Stories of Zane riding his Mountain Bike in New Zealand

Mountain biking at the Croesus Track – Easter 2009 Part 1

Easter has rolled around once again along with the drop in temperature characteristic of a New Zealand Autumn. There was even a good coating of snow on the mountains in the week before Easter, so needless to say the warmer cycling gear was quickly stuffed into the bag as we packed up the van to head for the West Coast. Our destination for Easter Friday was Blackball on the eclectic West Coast of the South Island of New Zealand. I was meeting up with Tim and AJ outside the pub “Formerly the Blackball Hilton” (apparently the other Blackball Hilton complained!!).

We rolled up sometime after lunch on a lovely Autumn day, packed plenty of food and with plenty of warm clothing we set off up the trail. The Croesus track is an old mining pack track which winds its way up into the Paparoa range. The hardy miners who used to endure the harsh conditions to try and get rich in the gold mines are long gone, but their fantastic graded and benched trails remain. There are some great relics of the gold mining era to be found along these trails including a large stamping battery which was used to crush the rock to extract gold.

There are a number of swing bridges in the first 30 minutes of travel, which to traverse with a bike takes a bit of a knack. However I would much rather have an awkward swing bridge rather than the cliff drop down to the river!! The trail itself has many technically challenging sections. With all the rain on the West Coast this trail often has a lot of water running down it. This means that the trail is bare rock in most places, which makes it hard for us to keep our momentum as we ride over the knobby and sometimes loose rocks. The constant challenge of getting up and over the difficult sections means we were puffing hard as we push each other to try and ride the entire trail. There was the occasional slip, hole or tree which we have to get off and carry over, but the trail is about 99% rideable if you have good technical skills and good fitness.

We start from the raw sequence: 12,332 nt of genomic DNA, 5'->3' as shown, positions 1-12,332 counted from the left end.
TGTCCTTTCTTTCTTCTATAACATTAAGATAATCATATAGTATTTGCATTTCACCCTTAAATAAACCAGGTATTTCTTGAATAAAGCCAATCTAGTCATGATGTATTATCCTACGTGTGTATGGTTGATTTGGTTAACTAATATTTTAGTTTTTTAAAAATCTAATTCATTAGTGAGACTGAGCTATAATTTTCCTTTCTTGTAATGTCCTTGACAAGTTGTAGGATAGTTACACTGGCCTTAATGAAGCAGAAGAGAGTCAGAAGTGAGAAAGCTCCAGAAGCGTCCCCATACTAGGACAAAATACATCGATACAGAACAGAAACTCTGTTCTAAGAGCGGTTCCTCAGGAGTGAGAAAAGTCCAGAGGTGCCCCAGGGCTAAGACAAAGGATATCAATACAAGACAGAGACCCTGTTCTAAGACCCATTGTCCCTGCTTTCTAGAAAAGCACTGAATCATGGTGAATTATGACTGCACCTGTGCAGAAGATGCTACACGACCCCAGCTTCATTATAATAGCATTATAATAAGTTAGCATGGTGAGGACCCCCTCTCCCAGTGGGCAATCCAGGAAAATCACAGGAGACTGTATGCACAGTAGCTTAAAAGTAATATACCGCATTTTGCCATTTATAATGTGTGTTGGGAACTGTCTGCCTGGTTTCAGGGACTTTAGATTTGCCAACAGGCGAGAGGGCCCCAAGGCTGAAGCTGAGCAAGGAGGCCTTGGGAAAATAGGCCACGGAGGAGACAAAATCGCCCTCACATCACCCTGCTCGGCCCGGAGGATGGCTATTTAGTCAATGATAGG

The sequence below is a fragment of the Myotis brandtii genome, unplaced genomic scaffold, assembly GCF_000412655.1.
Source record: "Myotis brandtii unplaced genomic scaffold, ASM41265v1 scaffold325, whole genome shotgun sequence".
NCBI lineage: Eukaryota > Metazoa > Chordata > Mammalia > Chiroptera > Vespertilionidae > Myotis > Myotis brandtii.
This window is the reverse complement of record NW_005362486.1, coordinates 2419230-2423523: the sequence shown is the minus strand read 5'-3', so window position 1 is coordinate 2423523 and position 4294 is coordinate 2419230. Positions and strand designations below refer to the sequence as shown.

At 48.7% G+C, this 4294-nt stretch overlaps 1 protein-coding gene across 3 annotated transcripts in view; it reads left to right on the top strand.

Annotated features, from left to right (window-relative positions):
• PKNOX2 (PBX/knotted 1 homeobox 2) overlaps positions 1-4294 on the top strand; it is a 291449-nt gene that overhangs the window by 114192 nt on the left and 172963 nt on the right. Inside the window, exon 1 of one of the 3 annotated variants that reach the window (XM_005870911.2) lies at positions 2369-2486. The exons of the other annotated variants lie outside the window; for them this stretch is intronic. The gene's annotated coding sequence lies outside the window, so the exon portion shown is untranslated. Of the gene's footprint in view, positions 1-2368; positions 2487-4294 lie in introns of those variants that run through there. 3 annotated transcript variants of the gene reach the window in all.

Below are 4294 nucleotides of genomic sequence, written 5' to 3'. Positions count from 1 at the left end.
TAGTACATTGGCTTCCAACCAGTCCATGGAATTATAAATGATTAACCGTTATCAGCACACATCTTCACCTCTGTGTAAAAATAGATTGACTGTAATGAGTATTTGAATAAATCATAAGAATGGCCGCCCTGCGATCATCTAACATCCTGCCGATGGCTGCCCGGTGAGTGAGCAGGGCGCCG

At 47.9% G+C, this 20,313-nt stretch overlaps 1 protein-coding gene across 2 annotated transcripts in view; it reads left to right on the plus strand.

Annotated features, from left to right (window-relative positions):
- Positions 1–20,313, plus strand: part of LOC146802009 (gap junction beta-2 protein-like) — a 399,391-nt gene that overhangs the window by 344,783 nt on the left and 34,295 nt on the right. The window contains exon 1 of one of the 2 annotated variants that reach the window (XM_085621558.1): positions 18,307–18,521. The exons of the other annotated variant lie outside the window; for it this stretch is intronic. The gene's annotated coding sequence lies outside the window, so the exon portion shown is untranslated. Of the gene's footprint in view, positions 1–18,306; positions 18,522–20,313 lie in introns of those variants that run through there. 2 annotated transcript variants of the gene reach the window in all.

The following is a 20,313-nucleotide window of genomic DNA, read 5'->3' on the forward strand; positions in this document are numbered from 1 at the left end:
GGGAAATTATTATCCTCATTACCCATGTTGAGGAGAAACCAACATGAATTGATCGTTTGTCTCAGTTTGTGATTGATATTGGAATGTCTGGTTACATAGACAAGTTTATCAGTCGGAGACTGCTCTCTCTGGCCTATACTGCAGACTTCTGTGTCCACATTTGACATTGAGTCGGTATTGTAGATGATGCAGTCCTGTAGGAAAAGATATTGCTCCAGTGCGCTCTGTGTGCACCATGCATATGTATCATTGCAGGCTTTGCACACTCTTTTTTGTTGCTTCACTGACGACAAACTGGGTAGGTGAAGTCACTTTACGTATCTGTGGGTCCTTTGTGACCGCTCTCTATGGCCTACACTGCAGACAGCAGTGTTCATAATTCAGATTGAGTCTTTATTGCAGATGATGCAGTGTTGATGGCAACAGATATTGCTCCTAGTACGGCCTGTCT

Swing bridging

Swing bridging

West Coast forest

West Coast forest

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As we climbed higher the forest changes from the lush rain forest and tall trees through to smaller trees, ending up with Dracophyllum (think like Dr. Seuss) and other shrubs. On exiting the forest the views over to the Southern Alps and down to the Grey River and Lake Brunner opened right out. Not far above the bush line we reached a Trampers hut (Ces Clark Hut) which would be a very welcome sight in a storm!! We stopped for a well earned break and some food in the hut while admiring the wonderful views, and then prepared ourselves for the down hill!  After 2 hours of climbing we were all liking the thought of heading back down the trail!

Snow as we climb out of the forest

Snow as we climb out of the forest

Ces Clark Hut with a view

Ces Clark Hut with a view

The rocks that were a challenge to get over on the way up the hill disappeared under my wheels as my speed and momentum ate them up. We flew down the trail enjoying the challenge of avoiding the holes, jumping over rocks and flowing around the curving corners. The moss and leaf litter combined with the knobby rocks and constant moisture meant my bike moved around a underneath me, but as I relaxed and went with the flow and I found myself enjoying the feeling of drifting/floating down the trail at speed! We all plunged back down through the changing forest to only stop for a quick detour to one of the old mining operations.

Descending the Paparoas

Descending the Paparoas

Tim through the trees

Tim through the trees

We had been riding for about 4 hours as we rolled back to the cars, covered in mud and sweat but with grins from ear to ear. I find that nothing beats a good day spent in the hills on a great piece of track with  like minded bikers, and the beer at the pub formerly known as the Blackball Hilton tasted bloody fantastic!

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